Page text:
The elaboration of the new `per se' legislation on drugs and driving in Belgium.
C 17127 (In: C 17017 [electronic version only]) /10 /83 / ITRD E107436
Verstraete, A.G. & Maes, V.A.
In: Alcohol, drugs and traffic safety T2000 : proceedings of the 15th ICADTS International Conference on Alcohol, Drugs and Traffic Safety, Stockholm, Sweden, May 22nd - 26th, 2000, pp.-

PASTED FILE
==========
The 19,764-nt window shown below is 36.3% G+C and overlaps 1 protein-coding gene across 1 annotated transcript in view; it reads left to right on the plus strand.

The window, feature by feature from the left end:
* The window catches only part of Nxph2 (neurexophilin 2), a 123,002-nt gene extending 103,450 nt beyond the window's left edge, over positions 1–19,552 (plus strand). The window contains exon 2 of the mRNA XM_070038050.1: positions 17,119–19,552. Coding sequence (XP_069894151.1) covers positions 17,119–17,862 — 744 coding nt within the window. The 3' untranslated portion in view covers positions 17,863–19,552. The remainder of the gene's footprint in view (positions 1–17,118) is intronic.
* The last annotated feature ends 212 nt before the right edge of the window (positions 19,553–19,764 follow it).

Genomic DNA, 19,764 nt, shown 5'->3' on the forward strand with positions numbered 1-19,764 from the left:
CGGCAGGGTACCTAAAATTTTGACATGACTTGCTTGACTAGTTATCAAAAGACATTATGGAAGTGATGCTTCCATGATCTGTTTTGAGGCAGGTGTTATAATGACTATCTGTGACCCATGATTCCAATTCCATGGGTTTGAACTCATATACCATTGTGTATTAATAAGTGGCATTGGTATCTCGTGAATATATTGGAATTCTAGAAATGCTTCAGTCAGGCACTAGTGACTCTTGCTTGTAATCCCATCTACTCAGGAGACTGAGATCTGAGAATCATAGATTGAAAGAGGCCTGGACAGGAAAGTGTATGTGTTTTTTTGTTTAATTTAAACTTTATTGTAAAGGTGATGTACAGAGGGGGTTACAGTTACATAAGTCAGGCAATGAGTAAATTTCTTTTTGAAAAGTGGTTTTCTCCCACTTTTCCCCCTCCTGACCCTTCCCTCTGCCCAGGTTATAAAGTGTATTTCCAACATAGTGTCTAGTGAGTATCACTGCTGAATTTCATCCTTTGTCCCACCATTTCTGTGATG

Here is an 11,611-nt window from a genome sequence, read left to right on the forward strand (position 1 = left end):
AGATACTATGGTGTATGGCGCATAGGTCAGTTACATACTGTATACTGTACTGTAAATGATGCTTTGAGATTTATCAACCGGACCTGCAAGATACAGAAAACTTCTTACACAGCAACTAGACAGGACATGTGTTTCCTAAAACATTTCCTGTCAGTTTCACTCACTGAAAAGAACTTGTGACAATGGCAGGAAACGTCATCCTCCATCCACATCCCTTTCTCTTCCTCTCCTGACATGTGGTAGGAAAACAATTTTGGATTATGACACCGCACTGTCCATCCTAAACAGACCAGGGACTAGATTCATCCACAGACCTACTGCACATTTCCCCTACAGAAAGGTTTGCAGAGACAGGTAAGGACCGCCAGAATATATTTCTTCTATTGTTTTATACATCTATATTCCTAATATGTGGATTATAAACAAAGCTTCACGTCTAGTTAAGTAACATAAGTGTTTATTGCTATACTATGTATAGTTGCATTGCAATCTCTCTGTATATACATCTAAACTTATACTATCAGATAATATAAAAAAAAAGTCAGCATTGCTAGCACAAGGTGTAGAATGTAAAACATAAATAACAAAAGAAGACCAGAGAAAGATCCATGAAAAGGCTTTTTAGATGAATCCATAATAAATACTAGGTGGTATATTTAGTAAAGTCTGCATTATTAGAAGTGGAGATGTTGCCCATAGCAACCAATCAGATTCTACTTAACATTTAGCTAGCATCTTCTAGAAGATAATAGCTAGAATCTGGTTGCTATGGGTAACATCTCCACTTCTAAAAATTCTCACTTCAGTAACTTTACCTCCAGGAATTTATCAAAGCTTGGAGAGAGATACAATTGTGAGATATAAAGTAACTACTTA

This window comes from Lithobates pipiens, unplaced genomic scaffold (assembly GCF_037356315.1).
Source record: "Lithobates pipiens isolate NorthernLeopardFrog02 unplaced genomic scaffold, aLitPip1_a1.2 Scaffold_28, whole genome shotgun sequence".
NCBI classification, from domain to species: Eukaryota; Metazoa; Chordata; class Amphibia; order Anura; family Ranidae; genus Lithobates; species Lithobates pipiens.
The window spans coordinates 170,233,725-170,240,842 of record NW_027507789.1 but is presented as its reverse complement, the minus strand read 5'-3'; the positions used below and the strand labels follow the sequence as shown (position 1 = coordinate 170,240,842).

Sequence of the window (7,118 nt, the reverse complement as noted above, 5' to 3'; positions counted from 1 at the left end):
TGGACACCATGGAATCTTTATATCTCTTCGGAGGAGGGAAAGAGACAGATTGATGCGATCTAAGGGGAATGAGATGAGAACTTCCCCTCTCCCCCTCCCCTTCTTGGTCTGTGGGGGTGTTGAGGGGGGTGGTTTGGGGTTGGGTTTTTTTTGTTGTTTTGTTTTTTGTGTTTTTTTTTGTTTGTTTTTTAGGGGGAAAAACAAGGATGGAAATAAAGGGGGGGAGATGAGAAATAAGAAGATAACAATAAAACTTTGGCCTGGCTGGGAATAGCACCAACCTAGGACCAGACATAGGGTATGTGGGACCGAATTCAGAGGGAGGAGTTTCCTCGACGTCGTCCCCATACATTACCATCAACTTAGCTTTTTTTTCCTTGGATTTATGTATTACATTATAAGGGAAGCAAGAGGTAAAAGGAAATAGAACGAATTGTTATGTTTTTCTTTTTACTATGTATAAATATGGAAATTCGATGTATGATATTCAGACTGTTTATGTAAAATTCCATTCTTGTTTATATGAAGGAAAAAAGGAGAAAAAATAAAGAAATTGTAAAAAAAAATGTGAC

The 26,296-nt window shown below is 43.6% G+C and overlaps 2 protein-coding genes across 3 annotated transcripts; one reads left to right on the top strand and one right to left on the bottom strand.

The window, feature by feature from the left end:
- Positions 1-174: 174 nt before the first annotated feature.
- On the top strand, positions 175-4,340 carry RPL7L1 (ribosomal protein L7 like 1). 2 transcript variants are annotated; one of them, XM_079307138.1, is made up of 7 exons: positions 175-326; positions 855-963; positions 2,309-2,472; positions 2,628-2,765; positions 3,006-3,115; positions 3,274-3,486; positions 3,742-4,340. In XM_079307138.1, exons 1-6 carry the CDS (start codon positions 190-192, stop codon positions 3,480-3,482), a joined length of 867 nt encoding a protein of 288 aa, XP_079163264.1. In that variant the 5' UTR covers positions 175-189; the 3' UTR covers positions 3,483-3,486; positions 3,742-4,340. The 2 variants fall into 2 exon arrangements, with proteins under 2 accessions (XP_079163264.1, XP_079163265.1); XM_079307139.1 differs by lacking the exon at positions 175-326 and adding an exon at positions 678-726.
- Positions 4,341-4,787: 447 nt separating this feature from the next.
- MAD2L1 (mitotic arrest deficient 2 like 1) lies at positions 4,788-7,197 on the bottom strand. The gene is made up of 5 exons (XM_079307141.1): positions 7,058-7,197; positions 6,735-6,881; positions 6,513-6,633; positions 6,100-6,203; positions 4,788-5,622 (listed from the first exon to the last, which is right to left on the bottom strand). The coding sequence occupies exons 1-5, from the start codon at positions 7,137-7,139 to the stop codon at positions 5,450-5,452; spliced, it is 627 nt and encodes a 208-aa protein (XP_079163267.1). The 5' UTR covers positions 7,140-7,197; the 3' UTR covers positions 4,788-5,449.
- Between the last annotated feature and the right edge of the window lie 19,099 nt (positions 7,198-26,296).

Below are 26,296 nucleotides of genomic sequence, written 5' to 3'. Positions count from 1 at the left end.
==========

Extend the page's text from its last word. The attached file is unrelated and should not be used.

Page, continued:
|Samenvatting||In response to the Belgian Toxicology and Trauma Study (BTTS), the government decided to enact a new law on driving under the influence of drugs (DUID). A first proposal (forbidding to drive a vehicle if impairing substances are detectable by toxicological analysis, without specific substances nor cut-offs) was considered unconstitutional by the State Council: the list of substances, analytical methods and cut-offs should be specified in the law. A scientific committee was created and a report written on the effects of drugs on driving, drug concentrations in body fluids, and the detection methods. A compromise was found between the scientific recommendations and the political possibilities. A second project of law was then drafted with a three-step process: (a) assessment of external signs of the presence of drugs by a standardised test battery, (b) on-site immunoassay for amphetamines, cannabinoids, cocaine metabolites or opiates in urine, and (c) blood sampling by a physician for GC/MS analysis with the following analytical cut-offs: tetrahydrocannabinol (THC) 2 ng/mL, free morphine 20 ng/mL, amphetamine, MDMA, MDEA, MBDB, benzoylecgonine or cocaine 50 ng/mL. This was discussed in both houses of parliament, with a hearing in the parliamentary commission. The law was adopted unanimously by both houses of parliament, and published in March 1999.|
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